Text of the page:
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RPS obscures declining membership numbers in latest annual report

The RPS has said that numbers of “full members…[remain] a challenge” in its annual report for 2023.

The Royal Pharmaceutical Society’s (RPS) membership declined again in 2023 according to its latest annual report, but the professional body chose not to disclose how many of its members were paid members this year, after doing so in 2022.

The society now has 37,474 “total members”, down 2% from 2022, according to the report published this week (May 8) with little fanfare.

But “the number of full members, which is the largest category, remains a challenge,” it added.

Read more: Pharmacy leadership board hits back at ‘transparency’ concerns

According to its 2022 annual report, the RPS’s “paying membership” was 26,137 - accounting for 68% of its total membership of 38,193.

Paid membership is available to registered pharmacists, foundation year trainee pharmacists, pharmaceutical scientists and retired pharmacists, while there is a free membership option available for MPharm students, according to its website.

 

Membership revenue down

 

The 2023 annual report also revealed that revenue from membership has declined by 4% to £4.5 million.

It said that the number of “student” members had grown in the year, suggesting that paid members may have fallen by more than the overall 2% decline mentioned in the report.

Read more: 'Appallingly hand-picked cronies': New leadership commission comes under fire

Meanwhile, the RPS’s membership numbers were not one of the 18 figures highlighted in its “2023 in numbers” infographic at the bottom of its 2023 annual review webpage.

The RPS’s membership has been in decline for years, with its 2021 annual report describing its total membership as 38,630, down from “40,194 at the end of 2020”.

 

PDA queries RPS membership

 

It comes as the Pharmacists’ Defence Association (PDA) has raised the issue of the professional society’s murky membership numbers in a set of questions posed to prospective candidates for the RPS’s national boards.

In her response to the PDA’s call for full membership figures to be published, RPS president Claire Anderson said only that the society has been “publishing our membership number in our annual report for the last few years”.

Chair of the RPS’s English pharmacy board Tase Oputu meanwhile said in her response to the trade union that disclosing membership numbers is “not the sole or most significant measure” of transparency.

Read more: RPS launches new project to tackle medicines shortages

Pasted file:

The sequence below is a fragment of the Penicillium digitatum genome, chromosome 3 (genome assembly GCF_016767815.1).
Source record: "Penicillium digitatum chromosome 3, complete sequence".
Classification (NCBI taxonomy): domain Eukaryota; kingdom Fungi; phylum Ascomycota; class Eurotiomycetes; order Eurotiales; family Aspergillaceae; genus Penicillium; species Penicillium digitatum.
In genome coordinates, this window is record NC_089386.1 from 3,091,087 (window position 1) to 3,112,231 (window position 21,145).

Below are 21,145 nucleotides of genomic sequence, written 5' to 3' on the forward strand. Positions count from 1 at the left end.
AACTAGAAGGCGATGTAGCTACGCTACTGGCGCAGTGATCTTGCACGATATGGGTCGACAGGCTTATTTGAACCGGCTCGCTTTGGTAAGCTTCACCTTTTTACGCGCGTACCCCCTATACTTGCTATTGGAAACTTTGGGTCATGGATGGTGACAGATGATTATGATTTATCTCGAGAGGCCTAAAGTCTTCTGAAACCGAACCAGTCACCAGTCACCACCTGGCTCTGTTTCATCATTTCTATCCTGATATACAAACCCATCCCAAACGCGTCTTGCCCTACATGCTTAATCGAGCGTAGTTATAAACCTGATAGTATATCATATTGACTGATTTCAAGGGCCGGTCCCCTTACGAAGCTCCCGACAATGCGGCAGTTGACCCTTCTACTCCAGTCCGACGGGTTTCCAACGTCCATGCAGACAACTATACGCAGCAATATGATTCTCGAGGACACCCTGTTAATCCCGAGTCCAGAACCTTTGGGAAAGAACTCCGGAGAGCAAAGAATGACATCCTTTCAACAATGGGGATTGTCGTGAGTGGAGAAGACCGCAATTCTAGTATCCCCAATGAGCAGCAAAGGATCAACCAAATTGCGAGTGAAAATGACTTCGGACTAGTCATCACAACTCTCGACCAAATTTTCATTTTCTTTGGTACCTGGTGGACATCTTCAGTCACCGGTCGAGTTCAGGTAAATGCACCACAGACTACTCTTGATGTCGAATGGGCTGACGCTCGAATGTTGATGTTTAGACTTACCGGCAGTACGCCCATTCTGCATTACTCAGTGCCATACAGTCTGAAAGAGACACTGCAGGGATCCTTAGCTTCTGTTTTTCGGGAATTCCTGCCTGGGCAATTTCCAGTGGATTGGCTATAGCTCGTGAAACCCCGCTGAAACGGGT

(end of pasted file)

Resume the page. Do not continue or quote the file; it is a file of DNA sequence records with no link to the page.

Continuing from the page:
Oputu said that she has been “vocal in calling for openness in the work of the RPS” and had “supported calls for ensuring that only the most sensitive items are placed on the confidential agenda”.

She added that she was committed to following up on actions that would “significantly decrease the perception that the RPS is not a transparent organisation”.

In a response published before this week’s report, current RPS treasurer and election candidate Alisdair Jones told the PDA that he had "previously argued that [membership numbers] should be released" and that he was "pleased that they are now published in the annual report". 

 

“All members equally important”

 

A spokesperson for the RPS would not say why it only published the society’s total membership numbers, after providing numbers of paying members in 2022.

The spokesperson also declined to provide C+D with a breakdown of the RPS’s membership.

“All our members are equally important to us,” they said, adding that the RPS “will continue to report total numbers” in its annual report going forwards.

Read more: ‘Much-needed continuity’: Claire Anderson re-elected as RPS president

“Every voluntary membership organisation faces external issues such as the very real cost of living pressures confronting their membership, emphasising the need for us to work even harder to demonstrate value to our members,” the spokesperson told C+D.

“As the professional leadership body, we are continually building on our position as a trusted, forward-looking organisation that works openly and collaboratively with others to both attract and retain members and create the strength and unity in leadership that pharmacy deserves,” they added.

Read more: UPDATED: Erutase Oputu replaces Thorrun Govind as RPS England chair

The PDA revealed in July that its “independently certified” membership totalled 36,806 pharmacists, increasing by 2,296 members since the previous year.

At the end of March this year, there were 64,393 UK pharmacists on the General Pharmaceutical Council’s (GPhC) register, up 3% from end-March 2023, according to its trend data.

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